Still a long road to go to de­ter­mine sta­dium’s fate

The fu­ture of Cape Town’s Sta­dium is a dou­ble-edged sword for the city, writes Anna-Marie Smith

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THE no­tion of one of there be­ing only two ways to cor­rect a loss-mak­ing op­er­a­tion — by ei­ther in­creas­ing in­come or re­duc­ing ex­penses — ap­pears for­got­ten in the de­bate around the 2010 world cup soc­cer sta­dium.

The city’s fi­nal call on the fu­ture of the sta­dium in Green Point — an ar­chi­tec­tural master­piece on the one hand, and a white ele­phant on the other — is yet to be made.

An opin­ion poll as part of a pub­lic par­tic­i­pa­tion process ear­lier this year re­vealed the ma­jor­ity of Cape Town res­i­dents be­ing in favour of “sav­ing” the sta­dium through com­mer­cial­i­sa­tion. How­ever, they re­main vig­i­lant about the preser­va­tion of ur­ban green spa­ces as well as his­toric sites within the con­fines of cur­rent land-use zon­ing re­stric­tions.

Any num­ber of failed at­tempts at find­ing fi­nan­cial so­lu­tions has re­sulted in the sore lack of in­come from non-events at the 55,000seat sta­dium af­ter 2010, and a crip­pling R436m bill in run­ning costs in­stead. Tax­pay­ers can brace them­selves for ad­di­tional main­te­nance costs that will soon add to the al­ready oner­ous bur­den car­ried by the city.

How­ever, var­i­ous in­ter­na­tional busi­ness mod­els sub­mit­ted to the city for con­sid­er­a­tion cited the ac­count­abil­ity to Cape Town res­i­dents as a pri­or­ity. The Green Point Ratepay­ers and Res­i­dents’ As­so­ci­a­tion, whose fierce ac­tions as prop­erty watch­dog dur­ing the ear­li­est stages of the sta­dium’s plan­ning, are well recorded.

On­go­ing chal­lenges fac­ing the as­so­ci­a­tion in­clude the now dropped SANDF pro­posed de­vel­op­ment of the his­toric mil­i­tary fa­cil­ity at Fort Wynyard at Green Point Com­mon. The pro­tec­tion of this sig­nif­i­cant her­itage site will re­place fea­si­bil­ity stud­ies ini­ti­ated for the con­struc­tion of a lux­ury four-storey ho­tel and bistro.

Ward coun­cil­lor for the At­lantic Seaboard, Bev­er­ley Schafer, says: “There is no sta­dium in the world that can ex­ist on events alone. We have a re­spon­si­bil­ity to en­sure that Cape Town Sta­dium is a vi­able as­set.” While the process cur­rently in­cludes Western Prov­ince Rugby, the ANC has urged the city coun­cil to en­gage with rugby and foot­ball unions as well as busi­ness, be­fore mov­ing for­ward with any com­mer­cial plans for the precinct.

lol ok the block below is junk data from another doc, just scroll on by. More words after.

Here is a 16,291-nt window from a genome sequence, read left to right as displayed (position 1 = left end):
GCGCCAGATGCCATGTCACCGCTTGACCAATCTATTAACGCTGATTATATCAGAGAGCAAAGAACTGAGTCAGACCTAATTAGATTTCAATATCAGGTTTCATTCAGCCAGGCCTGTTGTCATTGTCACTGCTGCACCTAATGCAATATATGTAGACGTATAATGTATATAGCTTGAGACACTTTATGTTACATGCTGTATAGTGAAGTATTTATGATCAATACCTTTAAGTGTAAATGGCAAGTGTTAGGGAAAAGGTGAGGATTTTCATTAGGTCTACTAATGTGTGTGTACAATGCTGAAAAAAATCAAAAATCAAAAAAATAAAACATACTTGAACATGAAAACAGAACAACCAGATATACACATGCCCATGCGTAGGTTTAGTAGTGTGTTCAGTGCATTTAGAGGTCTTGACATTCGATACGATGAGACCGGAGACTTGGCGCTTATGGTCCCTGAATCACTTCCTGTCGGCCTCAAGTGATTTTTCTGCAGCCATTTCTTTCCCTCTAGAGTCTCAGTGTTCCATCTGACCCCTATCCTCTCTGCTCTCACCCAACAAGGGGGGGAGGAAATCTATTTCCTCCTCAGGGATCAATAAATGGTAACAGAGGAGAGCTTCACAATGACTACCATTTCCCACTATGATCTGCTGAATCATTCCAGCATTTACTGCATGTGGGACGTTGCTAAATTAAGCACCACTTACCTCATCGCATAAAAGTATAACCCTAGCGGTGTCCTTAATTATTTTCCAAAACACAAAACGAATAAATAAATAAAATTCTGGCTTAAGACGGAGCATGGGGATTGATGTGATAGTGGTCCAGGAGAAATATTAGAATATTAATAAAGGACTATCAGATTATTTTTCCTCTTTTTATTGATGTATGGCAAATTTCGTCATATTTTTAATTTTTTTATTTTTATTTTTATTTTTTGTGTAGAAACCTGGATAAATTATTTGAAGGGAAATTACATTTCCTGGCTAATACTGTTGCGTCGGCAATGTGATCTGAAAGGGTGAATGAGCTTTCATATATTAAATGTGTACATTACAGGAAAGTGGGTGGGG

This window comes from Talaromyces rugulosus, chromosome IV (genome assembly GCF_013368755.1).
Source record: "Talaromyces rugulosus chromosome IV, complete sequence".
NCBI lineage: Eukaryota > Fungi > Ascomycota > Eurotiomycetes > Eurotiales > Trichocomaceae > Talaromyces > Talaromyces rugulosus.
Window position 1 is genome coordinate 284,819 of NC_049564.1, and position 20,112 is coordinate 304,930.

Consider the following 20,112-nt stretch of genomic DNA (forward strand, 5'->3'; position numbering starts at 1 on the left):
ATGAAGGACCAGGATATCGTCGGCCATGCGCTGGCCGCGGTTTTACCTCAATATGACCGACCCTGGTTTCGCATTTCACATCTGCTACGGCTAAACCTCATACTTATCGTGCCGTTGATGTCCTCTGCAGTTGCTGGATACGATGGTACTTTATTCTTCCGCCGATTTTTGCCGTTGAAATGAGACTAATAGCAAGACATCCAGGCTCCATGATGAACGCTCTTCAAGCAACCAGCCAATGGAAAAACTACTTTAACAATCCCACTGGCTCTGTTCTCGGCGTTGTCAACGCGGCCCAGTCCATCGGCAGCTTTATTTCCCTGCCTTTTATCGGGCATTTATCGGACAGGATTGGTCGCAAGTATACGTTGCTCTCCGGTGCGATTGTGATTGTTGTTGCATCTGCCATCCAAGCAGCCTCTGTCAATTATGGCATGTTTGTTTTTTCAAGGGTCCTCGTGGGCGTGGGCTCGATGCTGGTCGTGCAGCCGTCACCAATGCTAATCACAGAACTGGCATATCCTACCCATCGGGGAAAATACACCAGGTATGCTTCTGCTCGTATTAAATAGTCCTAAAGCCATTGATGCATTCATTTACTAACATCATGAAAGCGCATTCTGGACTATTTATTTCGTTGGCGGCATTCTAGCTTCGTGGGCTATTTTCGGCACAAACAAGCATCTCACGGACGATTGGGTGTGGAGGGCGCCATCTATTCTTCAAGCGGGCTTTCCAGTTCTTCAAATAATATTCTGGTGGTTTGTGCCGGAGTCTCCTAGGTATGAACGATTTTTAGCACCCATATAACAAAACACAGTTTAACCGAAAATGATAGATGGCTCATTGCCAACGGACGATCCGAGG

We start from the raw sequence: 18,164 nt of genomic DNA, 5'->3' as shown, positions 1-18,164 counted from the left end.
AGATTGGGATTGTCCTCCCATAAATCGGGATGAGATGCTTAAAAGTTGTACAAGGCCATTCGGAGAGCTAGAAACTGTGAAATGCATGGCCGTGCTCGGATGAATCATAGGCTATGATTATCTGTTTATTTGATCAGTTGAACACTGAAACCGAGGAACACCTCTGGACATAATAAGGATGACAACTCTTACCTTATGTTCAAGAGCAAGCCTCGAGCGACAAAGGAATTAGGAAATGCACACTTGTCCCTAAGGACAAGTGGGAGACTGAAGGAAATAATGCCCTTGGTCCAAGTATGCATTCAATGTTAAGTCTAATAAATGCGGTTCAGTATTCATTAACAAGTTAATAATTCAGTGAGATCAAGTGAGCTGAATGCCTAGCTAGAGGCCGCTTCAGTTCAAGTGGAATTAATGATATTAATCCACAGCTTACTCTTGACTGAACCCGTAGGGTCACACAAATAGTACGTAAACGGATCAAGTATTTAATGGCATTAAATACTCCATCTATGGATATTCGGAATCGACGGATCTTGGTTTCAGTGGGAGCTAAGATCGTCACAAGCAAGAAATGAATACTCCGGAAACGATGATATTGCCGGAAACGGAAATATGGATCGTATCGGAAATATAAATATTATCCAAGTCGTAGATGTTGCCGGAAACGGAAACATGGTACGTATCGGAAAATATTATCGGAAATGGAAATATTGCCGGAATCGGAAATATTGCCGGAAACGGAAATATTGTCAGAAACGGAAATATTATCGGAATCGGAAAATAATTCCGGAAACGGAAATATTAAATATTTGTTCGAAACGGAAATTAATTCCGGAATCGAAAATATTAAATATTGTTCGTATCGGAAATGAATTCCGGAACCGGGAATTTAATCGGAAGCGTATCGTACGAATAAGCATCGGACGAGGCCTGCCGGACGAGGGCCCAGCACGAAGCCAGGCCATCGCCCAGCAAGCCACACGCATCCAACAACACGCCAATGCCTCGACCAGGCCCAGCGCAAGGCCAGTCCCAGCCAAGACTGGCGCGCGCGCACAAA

Shafer says the first phase of the pub­lic par­tic­i­pa­tion process was based on the city’s com­pre­hen­sive busi­ness plan that re­sulted in a 65% ap­proval of com­mer­cial­i­sa­tion of the sta­dium. She says the most cru­cial is­sue is the sec­ond phase of pub­lic par­tic­i­pa­tion ad­dress­ing land use is­sues, which will de­ter­mine the fi­nal out­come with re­gard to ur­ban spa­ces sur­round­ing the sta­dium.

“Pub­lic en­gage­ment and opin­ion at an in­for­ma­tion evening sched­uled for 2 Oc­to­ber at Cape Town sta­dium is es­sen­tial in the process of de­ter­min­ing the of­fi­cial precinct and bound­aries of pub­lic open spa­ces in the area,” she says. Once set, this will be fol­lowed by an en­vi­ron­men­tal im­pact as­sess­ment and even­tual re­zon­ing of ur­ban ground that could take up to two years. “The pro­tec­tion of the ur­ban park sur­round­ings around the sta­dium may well lead to a sub­di­vi­sion of the ad­ja­cent prop­er­ties, where ex­act lines of di­vi­sion are ab­so­lutely cru­cial to the long-term preser­va­tion of Green Point’s ur­ban spa­ces.”


Ur­ban spa­ces around the sta­dium in the Green Point precinct.

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